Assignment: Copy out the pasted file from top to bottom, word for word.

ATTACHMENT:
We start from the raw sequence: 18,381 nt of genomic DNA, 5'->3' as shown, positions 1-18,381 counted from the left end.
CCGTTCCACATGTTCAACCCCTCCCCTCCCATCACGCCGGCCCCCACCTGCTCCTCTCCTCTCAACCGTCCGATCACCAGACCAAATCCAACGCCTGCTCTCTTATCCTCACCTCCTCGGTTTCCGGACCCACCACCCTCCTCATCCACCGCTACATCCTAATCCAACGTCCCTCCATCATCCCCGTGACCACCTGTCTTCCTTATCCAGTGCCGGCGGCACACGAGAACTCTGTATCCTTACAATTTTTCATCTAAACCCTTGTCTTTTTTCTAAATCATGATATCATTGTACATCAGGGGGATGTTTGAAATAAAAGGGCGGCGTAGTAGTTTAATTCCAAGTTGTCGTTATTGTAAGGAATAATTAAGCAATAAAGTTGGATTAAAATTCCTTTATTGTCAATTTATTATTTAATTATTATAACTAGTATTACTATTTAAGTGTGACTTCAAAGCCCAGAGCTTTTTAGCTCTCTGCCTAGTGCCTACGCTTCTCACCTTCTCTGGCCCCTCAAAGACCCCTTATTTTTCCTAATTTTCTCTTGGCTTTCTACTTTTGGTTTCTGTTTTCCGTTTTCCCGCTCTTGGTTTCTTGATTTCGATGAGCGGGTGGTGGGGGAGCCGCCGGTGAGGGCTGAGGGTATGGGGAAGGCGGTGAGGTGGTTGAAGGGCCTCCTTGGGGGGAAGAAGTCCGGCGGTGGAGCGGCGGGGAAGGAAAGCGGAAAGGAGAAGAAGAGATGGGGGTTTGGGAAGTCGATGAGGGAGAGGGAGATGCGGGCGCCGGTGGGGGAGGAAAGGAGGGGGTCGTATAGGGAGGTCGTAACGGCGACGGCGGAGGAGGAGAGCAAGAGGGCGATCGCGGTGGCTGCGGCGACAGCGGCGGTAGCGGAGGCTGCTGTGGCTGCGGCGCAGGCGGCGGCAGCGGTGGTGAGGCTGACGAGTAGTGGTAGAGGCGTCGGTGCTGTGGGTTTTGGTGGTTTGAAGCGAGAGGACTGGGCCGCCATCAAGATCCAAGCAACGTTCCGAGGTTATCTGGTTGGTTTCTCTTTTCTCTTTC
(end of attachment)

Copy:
We start from the raw sequence: 18,381 nt of genomic DNA, 5'->3' as shown, positions 1-18,381 counted from the left end.
CCGTTCCACATGTTCAACCCCTCCCCTCCCATCACGCCGGCCCCCACCTGCTCCTCTCCTCTCAACCGTCCGATCACCAGACCAAATCCAACGCCTGCTCTCTTATCCTCACCTCCTCGGTTTCCGGACCCACCACCCTCCTCATCCACCGCTACATCCTAATCCAACGTCCCTCCATCATCCCCGTGACCACCTGTCTTCCTTATCCAGTGCCGGCGGCACACGAGAACTCTGTATCCTTACAATTTTTCATCTAAACCCTTGTCTTTTTTCTAAATCATGATATCATTGTACATCAGGGGGATGTTTGAAATAAAAGGGCGGCGTAGTAGTTTAATTCCAAGTTGTCGTTATTGTAAGGAATAATTAAGCAATAAAGTTGGATTAAAATTCCTTTATTGTCAATTTATTATTTAATTATTATAACTAGTATTACTATTTAAGTGTGACTTCAAAGCCCAGAGCTTTTTAGCTCTCTGCCTAGTGCCTACGCTTCTCACCTTCTCTGGCCCCTCAAAGACCCCTTATTTTTCCTAATTTTCTCTTGGCTTTCTACTTTTGGTTTCTGTTTTCCGTTTTCCCGCTCTTGGTTTCTTGATTTCGATGAGCGGGTGGTGGGGGAGCCGCCGGTGAGGGCTGAGGGTATGGGGAAGGCGGTGAGGTGGTTGAAGGGCCTCCTTGGGGGGAAGAAGTCCGGCGGTGGAGCGGCGGGGAAGGAAAGCGGAAAGGAGAAGAAGAGATGGGGGTTTGGGAAGTCGATGAGGGAGAGGGAGATGCGGGCGCCGGTGGGGGAGGAAAGGAGGGGGTCGTATAGGGAGGTCGTAACGGCGACGGCGGAGGAGGAGAGCAAGAGGGCGATCGCGGTGGCTGCGGCGACAGCGGCGGTAGCGGAGGCTGCTGTGGCTGCGGCGCAGGCGGCGGCAGCGGTGGTGAGGCTGACGAGTAGTGGTAGAGGCGTCGGTGCTGTGGGTTTTGGTGGTTTGAAGCGAGAGGACTGGGCCGCCATCAAGATCCAAGCAACGTTCCGAGGTTATCTGGTTGGTTTCTCTTTTCTCTTTC